NPR logo What We Talk About When We Talk About Yam Neua

What We Talk About When We Talk About Yam Neua

In grilled beef salad, or yam neua, the five flavors of Thai cooking must be present and accounted for: sweet, sour, salty, bitter and hot. Recipe below. T. Susan Chang hide caption

toggle caption T. Susan Chang

My husband Randy and I each discovered yam neua long before we met. Randy found his in Chicago at the end of a three-hour drive, surrounded by carousing friends. I found mine on foot, seeking shelter from Manhattan's hot pavement behind an inviting bamboo-clad facade. In each of us was ignited the desire to have yam neua — the delightfully savory and sweet flavors of Thai grilled beef salad — to have it again and again, in far-flung cities, at aberrant times of day.

Years later, when Randy and I discovered our shared past with yam neua, we were at that stage of infatuation where one sweet revelation passes only to reveal the next, like petals in a rose. Another amazing coincidence! That each of us had traveled the twisted paths of life, unknowingly worshiping at the same shrines along the way.

But every union has its fractures, and as it turned out, yam neua had tremendous fissile potential.

About the Author

T. Susan Chang is a New England-based freelance writer specializing in food and food policy. She has written for the Boston Globe, Yankee Magazine and Taste of New England.

I might have known. There are as many yam neuas, it is said, as there are Thai cooks. Still, there are rules:

The beef is always grilled. The five flavors of Thai cooking must be present and accounted for: sweetened with sugar, sour from lime juice, salty from fish sauce, bitter from the charring of the beef, and hot from green chilies.

Meeting these requirements was not so simple in our cramped, grill-less quarters. Our apartment was shaped like a dumbbell; its narrow handle was a kitchen so small that if we needed to pass each other, one of us had to back into the bedroom. So confined was the space that a person bending to retrieve a blazing pan from the broiler would make posterior contact with the opposite wall. We were forever forgetting the cilantro, obliging one cook to trek sullenly down five flights of stairs to get it while the other sweated over the fuming stove.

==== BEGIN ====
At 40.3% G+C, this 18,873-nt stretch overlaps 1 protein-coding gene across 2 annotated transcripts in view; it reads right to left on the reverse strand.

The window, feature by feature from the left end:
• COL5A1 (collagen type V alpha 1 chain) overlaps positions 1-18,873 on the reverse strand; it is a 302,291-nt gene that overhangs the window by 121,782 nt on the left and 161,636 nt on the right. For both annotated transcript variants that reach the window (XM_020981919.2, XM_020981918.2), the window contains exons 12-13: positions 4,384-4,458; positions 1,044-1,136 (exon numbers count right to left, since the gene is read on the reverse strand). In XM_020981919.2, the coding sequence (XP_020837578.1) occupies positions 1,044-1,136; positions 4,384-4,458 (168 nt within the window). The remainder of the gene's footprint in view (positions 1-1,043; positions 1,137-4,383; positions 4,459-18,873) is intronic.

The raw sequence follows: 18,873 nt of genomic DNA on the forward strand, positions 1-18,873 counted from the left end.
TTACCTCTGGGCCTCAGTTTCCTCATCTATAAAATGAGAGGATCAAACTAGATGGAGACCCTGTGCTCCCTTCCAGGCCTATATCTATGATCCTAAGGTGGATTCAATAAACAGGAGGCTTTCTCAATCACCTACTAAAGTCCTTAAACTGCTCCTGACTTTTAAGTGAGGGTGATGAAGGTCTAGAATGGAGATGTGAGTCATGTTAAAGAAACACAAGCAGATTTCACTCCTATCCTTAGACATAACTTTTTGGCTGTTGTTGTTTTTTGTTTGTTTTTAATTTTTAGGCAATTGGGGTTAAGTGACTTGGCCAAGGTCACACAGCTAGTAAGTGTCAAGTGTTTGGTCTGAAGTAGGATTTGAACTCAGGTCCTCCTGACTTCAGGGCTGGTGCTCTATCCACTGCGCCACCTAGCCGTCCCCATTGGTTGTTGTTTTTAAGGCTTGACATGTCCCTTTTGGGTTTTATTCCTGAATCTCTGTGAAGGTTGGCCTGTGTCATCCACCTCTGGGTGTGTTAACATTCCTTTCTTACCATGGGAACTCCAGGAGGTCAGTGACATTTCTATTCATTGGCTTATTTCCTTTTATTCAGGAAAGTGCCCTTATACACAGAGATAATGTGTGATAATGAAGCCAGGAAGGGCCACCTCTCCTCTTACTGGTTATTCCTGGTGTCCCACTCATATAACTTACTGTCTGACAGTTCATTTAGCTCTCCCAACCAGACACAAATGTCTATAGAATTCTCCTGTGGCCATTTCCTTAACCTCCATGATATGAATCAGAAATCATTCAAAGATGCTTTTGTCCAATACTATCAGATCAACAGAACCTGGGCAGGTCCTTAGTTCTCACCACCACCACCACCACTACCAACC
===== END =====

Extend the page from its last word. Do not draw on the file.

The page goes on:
Yam neua is not hard to make. But in our zeal, we enlisted the entire Armed Forces of the kitchen: colanders, measuring cups, two chopping boards, chef's knife, paring knife, a juicer, a small whisk, separate bowls for the meat, the herbs and the dressing, a mortar and pestle. Conditions would rapidly devolve into a war for counter space.

In the hot pursuit of yam neua, it is easy to make the mistake of wiping the sweat out of your eyes with a hot-chili-laced fingertip, and you must wield a very sharp knife to slice the grilled beef. Mere flickers of agitation could prove incendiary. Was there really room for all three of us — Randy, me and yam neua?

We experimented with imported palm sugar. We debated lime-fish sauce ratios. We acted as if it mattered whether we used nam pla (Thai) or nuoc mam (Vietnamese). From time to time I wondered if our yam-neuroticism was making us unfit for human society — though we both secretly knew we would have it no other way.

In retrospect, the fuss we made over yam neua's authenticity seems like so much semaphore, as if we were wildly signaling to each other some urgent message we lacked the words to convey.

Today, yam neua is a welcome and well-behaved visitor in our house. We have a charcoal grill to prepare the beef, and the forgotten cilantro can be found in our own garden. Though esoterica will never forsake our kitchen — we're currently experimenting with toasted sticky rice powder as a garnish — I have come to accept that yam neua is in the eye of the beholder.

Some things, I have learned, remain treasures even if you never unlock every last one of their secrets. Today, I hold dear what is unfamiliar about Randy in direct proportion to how familiar he has become. After all, what you know and what you don't know can fill the volume of life — or your dinner plate — without mattering any more than it did before.

There are as many yam neuas as there are cooks — and now there are two more.

Yam Neua (Grilled Beef Salad)

Serves 4 with rice.

1 pound sirloin tips

3 tablespoons black peppercorns, coarsely ground

2 tablespoons fish sauce (nam pla or nuoc mam)

3 tablespoons lime juice

2 teaspoons sugar

1/2 to 1 green Thai bird chili (or other small, hot, green pepper), thinly sliced crosswise into rings

2 cucumbers, thinly sliced

4 or 5 shallots, thinly sliced crosswise into rings

1/2 cup loosely packed cilantro, chopped

1 cup loosely packed mint, chopped

1. Preheat the grill or light the charcoals. While the coals are heating, place the ground peppercorns in a wide platter and roll the sirloin tips in the pepper until thoroughly coated. When the coals are blazing hot, cook the sirloin tips on the grill until seared and browned, about 3 to 5 minutes a side. The meat will still be rare or medium-rare inside. Set aside to cool to room temperature, then refrigerate until thoroughly cooled, about 2 to 3 hours.

2. Mix the fish sauce, lime juice, sugar and sliced chili thoroughly in a small bowl (or agitate vigorously in a small glass jar).

3. Slice the cooled beef across the grain as thinly as possible. Toss the sliced beef with the cucumbers, shallots, cilantro and mint in a large bowl. Add the fish sauce mixture and toss again. Serve at room temperature or chilled.

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